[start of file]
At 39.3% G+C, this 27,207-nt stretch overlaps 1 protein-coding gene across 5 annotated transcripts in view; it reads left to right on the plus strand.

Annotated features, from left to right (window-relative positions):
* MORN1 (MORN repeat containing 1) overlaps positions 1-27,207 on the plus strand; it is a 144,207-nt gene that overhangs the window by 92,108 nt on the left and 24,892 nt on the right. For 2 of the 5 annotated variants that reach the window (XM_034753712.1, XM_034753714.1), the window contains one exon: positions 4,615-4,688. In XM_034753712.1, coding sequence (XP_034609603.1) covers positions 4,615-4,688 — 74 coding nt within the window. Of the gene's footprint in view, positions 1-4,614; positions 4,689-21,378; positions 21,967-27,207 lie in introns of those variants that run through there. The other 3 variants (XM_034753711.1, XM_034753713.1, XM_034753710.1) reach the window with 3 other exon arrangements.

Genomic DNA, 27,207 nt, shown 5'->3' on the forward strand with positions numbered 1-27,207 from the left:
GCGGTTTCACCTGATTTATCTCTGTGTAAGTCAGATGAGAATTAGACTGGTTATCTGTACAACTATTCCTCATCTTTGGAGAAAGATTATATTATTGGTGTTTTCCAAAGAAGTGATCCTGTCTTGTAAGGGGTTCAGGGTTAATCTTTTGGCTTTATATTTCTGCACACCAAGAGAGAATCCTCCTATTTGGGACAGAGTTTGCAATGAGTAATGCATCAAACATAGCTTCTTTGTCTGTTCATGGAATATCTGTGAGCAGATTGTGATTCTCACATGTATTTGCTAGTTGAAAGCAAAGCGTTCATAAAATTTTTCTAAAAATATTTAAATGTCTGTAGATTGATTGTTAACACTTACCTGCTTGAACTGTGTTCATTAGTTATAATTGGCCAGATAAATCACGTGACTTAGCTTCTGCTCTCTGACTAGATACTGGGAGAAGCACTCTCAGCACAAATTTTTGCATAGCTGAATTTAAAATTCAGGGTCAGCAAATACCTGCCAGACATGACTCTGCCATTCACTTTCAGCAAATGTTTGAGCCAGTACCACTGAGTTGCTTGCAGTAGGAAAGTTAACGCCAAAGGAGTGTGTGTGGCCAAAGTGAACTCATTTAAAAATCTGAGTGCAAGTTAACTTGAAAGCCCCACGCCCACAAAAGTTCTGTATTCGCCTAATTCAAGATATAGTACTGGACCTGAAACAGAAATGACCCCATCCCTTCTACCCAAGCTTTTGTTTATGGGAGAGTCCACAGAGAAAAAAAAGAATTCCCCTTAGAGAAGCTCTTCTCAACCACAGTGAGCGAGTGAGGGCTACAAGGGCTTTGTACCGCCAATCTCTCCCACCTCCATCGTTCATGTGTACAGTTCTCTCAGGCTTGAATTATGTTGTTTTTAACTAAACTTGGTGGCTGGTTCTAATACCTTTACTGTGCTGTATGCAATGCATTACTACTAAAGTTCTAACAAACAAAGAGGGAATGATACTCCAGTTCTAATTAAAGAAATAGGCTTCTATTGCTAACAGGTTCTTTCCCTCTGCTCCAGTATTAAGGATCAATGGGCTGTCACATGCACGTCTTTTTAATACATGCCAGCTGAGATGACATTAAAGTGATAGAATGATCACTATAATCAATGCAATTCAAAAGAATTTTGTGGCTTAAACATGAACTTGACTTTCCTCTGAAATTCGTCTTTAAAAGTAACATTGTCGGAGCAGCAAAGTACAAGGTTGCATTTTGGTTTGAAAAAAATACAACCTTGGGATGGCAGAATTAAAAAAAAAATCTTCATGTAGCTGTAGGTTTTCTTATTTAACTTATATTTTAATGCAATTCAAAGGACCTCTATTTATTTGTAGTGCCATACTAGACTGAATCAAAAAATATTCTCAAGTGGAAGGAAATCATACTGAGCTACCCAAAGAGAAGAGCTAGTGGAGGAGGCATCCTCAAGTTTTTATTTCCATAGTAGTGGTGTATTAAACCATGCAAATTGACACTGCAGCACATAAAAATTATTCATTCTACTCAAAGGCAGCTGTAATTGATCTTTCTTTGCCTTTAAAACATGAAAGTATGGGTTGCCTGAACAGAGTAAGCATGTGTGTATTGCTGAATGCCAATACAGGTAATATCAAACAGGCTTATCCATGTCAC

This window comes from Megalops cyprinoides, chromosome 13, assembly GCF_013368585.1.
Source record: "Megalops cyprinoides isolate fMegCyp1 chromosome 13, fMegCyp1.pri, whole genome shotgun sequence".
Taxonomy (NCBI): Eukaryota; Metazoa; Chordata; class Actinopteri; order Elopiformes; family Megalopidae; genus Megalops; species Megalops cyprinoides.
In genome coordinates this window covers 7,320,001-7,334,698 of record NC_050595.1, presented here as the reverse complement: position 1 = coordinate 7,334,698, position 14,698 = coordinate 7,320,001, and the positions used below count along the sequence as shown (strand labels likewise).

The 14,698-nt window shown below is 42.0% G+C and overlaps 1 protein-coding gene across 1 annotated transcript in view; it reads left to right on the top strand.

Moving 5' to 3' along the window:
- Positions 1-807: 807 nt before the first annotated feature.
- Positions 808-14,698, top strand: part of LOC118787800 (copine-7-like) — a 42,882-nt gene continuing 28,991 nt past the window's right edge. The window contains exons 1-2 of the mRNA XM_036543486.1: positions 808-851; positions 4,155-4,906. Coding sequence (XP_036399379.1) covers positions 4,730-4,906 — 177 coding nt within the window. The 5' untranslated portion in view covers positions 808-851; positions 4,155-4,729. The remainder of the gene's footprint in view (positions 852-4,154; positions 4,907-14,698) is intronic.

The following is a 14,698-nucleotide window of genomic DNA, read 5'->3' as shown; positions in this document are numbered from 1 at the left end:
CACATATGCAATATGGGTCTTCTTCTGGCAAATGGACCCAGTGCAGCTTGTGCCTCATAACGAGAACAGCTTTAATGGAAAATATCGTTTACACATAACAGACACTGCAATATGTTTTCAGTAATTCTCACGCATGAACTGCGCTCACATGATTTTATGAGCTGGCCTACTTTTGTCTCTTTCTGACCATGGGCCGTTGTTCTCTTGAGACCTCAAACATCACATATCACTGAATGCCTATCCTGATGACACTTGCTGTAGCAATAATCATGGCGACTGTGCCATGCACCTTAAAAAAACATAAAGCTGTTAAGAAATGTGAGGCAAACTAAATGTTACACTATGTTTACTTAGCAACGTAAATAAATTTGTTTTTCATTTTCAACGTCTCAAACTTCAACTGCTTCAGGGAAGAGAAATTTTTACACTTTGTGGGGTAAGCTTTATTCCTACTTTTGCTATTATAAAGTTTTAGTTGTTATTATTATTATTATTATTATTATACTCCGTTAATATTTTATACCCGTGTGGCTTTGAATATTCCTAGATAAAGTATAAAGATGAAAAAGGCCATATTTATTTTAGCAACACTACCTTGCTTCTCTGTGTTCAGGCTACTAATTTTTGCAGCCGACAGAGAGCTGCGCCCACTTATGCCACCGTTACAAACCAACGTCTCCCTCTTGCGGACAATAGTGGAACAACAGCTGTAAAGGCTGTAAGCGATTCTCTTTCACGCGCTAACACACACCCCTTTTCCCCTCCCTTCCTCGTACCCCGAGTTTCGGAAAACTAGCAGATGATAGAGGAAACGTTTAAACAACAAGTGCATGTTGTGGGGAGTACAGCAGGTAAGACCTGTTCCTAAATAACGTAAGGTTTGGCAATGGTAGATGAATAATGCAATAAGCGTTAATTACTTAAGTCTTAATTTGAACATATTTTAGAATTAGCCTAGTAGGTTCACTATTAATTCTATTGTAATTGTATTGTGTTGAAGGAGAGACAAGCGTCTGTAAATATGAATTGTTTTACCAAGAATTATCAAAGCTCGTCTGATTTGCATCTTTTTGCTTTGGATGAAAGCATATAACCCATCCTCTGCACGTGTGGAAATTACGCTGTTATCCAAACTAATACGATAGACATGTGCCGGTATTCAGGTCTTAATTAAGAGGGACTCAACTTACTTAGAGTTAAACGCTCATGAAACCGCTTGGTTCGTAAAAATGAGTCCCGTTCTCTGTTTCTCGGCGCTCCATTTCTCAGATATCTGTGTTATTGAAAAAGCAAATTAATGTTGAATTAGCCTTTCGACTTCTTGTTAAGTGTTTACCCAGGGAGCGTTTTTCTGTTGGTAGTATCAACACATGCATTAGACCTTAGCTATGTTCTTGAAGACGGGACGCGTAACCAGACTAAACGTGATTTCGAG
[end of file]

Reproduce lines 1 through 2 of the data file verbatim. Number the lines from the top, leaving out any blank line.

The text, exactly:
At 39.3% G+C, this 27,207-nt stretch overlaps 1 protein-coding gene across 5 annotated transcripts in view; it reads left to right on the plus strand.

Annotated features, from left to right (window-relative positions):